Frederick Waugh – Hans Hofmann Studio
Doric columns, serious and sturdy, hold up a prominent pediment that marks this exceptionally handsome facade from the early 1800s. For a century or so, 76 Commercial Street was owned by the Nickerson and Freeman families.
The house was purchased in 1927 by the seascape painter Frederick Judd Waugh (1861-1940), who was described by Mary Heaton Vorse as the “outstanding marine painter in America — with perhaps the exception of Winslow Homer” (whom Waugh admired). It was Waugh who constructed the studio on Nickerson Street, directly behind the main house, though it has long been identified most strongly with Hans Hofmann. Waugh used beams and planks from a shipwreck, as well as enormous structural brackets known as ship’s knees that can frequently be seen doing second duty in Provincetown houses. The studio was completed in 1928.
Hans Hofmann (1880-1966), who had left Germany when Hitler came to power, at first worked and taught at the Hawthorne Class Studio on Miller Hill Road. After losing the lease there, he moved down the hill for one season to Fritz Bultman’s studio at 8 Miller Hill Road. He purchased the Waugh studio and home in 1945 (“Waugh Home Sold to Hans Hofmann,” The Advocate, 30 August 1945). In the house, Hofmann’s wife, Miz, “created spectacular interiors using red, yellow, blue and white paint,” according to the Walking Tour by Josephine Del Deo, George Bryant and others. Regarded as an outstanding teacher, Hofmann conducted Friday afternoon critiques that drew large crowds. He died in 1966 and is buried in Truro.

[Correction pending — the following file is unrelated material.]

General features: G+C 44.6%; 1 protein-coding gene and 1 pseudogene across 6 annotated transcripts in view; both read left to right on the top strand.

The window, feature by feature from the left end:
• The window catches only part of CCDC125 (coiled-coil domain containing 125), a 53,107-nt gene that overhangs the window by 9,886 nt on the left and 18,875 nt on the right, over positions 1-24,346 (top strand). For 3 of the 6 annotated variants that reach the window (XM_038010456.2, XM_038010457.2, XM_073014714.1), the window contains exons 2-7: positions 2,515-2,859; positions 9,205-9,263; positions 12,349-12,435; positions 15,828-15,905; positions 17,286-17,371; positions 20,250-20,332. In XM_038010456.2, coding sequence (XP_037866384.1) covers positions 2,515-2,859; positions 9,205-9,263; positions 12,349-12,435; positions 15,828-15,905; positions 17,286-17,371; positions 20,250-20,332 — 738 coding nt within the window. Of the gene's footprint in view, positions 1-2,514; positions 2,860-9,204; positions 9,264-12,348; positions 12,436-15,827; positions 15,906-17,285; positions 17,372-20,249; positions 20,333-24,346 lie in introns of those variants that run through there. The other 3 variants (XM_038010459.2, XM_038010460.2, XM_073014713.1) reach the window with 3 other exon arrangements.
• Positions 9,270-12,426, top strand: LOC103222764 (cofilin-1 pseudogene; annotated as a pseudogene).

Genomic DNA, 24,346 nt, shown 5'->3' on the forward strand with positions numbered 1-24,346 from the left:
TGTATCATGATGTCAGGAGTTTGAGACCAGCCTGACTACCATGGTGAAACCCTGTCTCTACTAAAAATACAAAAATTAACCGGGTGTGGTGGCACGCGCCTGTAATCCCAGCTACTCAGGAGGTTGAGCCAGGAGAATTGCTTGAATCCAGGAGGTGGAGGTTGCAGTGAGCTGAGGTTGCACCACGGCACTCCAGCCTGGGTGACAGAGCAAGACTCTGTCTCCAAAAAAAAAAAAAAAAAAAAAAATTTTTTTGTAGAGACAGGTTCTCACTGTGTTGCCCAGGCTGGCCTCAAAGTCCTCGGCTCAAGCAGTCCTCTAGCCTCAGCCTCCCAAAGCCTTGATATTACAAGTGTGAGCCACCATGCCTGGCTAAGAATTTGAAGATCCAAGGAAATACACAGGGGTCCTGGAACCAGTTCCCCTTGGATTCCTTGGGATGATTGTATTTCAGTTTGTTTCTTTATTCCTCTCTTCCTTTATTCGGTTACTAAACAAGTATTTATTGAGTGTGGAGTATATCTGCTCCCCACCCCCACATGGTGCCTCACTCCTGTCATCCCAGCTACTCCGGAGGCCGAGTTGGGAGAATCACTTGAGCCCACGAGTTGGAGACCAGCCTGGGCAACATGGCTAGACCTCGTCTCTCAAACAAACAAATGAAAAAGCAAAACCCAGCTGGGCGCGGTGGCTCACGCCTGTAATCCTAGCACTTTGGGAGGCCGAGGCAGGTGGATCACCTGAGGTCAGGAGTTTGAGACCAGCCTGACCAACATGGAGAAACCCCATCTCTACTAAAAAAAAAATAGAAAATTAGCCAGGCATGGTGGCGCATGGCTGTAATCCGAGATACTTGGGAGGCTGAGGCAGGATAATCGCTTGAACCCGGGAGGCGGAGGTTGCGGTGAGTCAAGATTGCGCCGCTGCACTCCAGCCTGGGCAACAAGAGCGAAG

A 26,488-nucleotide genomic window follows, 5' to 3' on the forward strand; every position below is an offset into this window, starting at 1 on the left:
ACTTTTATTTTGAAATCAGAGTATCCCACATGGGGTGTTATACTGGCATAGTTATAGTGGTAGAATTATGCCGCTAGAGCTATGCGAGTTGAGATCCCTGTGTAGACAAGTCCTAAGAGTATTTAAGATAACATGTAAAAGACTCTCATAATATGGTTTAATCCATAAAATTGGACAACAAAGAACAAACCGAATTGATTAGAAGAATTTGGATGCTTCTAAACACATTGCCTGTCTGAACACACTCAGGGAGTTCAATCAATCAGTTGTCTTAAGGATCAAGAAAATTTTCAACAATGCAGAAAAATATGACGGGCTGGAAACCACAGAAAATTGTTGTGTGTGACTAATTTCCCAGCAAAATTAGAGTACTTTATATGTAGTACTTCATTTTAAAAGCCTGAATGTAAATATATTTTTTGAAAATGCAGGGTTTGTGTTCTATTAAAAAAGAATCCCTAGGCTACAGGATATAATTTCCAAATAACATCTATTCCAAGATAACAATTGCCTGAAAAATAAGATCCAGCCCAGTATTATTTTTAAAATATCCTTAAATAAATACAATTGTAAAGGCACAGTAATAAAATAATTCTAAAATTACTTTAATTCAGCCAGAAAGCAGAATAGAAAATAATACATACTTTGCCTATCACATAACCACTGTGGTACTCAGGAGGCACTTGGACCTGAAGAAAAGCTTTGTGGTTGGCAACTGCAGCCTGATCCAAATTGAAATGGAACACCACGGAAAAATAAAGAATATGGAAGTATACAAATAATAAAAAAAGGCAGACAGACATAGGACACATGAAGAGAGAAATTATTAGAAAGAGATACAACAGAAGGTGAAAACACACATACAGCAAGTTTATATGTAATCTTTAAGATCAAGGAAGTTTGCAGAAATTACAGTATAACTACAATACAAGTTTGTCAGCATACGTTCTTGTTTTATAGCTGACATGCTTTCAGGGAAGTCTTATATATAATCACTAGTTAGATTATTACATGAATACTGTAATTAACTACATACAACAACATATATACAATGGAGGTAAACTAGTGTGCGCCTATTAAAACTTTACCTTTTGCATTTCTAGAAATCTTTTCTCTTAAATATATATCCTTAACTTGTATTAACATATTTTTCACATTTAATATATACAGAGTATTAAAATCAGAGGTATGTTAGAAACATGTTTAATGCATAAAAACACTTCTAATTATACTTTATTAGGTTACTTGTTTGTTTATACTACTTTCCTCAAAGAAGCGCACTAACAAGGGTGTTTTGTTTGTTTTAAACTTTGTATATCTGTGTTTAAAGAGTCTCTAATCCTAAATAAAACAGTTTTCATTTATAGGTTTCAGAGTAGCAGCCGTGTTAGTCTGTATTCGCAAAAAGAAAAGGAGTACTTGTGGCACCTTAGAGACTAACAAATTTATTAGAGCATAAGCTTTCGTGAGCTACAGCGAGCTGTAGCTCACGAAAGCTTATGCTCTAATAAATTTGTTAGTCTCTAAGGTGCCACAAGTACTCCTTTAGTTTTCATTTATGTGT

With the creation in 1983 [?] of what is called the Hofmann House Condominium, paradoxically enough, the Hofmann house and studio were divided into separate units under different ownership, so one can no longer experience them together. In 1990, Donard Engle, a clergyman from Akron, Ohio, purchased the studio portion. Engle invited a friend, Todd Westrick, who is a landscape and architectural designer, to visit Provincetown in 1998. By Westrick’s own recollection, his jaw dropped when he saw the studio. “It needed love and attention, it needed preservation, but it was utterly captivating,” he told Donna Paul of Preservation magazine (“Artful Restoration,” January-February 2011). “And I’m a sucker for a project,” he added. A project is — indeed — what he got. Westrick has been working since then on a faithful restoration and conservation effort whose result is a space that Hofmann and Waugh would have no trouble at all recognizing. Hofmann would even be able to spot paint speckles from his classroom and studio days. “I am a steward of this building,” Westrick said in Preservation, “and I have a deep level of respect for it.” He became a co-owner in 2007. There are a few before and after photos on the Web site of his company, Westrick Co.
The Hofmanns’ house was purchased in 1985 by Daniel Lovette, who has been associated with Scott Dinsmore of Scott Dinsmore Antiques. Robert Randall Bourne, an artist and landscape gardener, lives in the house, which abounds in art. Inspired by Hofmann’s bold palette, Bourne planted the front yard with tall, large-faced sunflowers (Sally Rose, “Spreading a Little Joy,” The Banner, 23 April 2009). They were so distinctive, especially against the white house, that they became the subject of artwork in turn: Hans Hofmann House, by George Hirose, in his book Blue Nights (Provincetown Arts Press, 2008). ¶ Posted 2011-07-12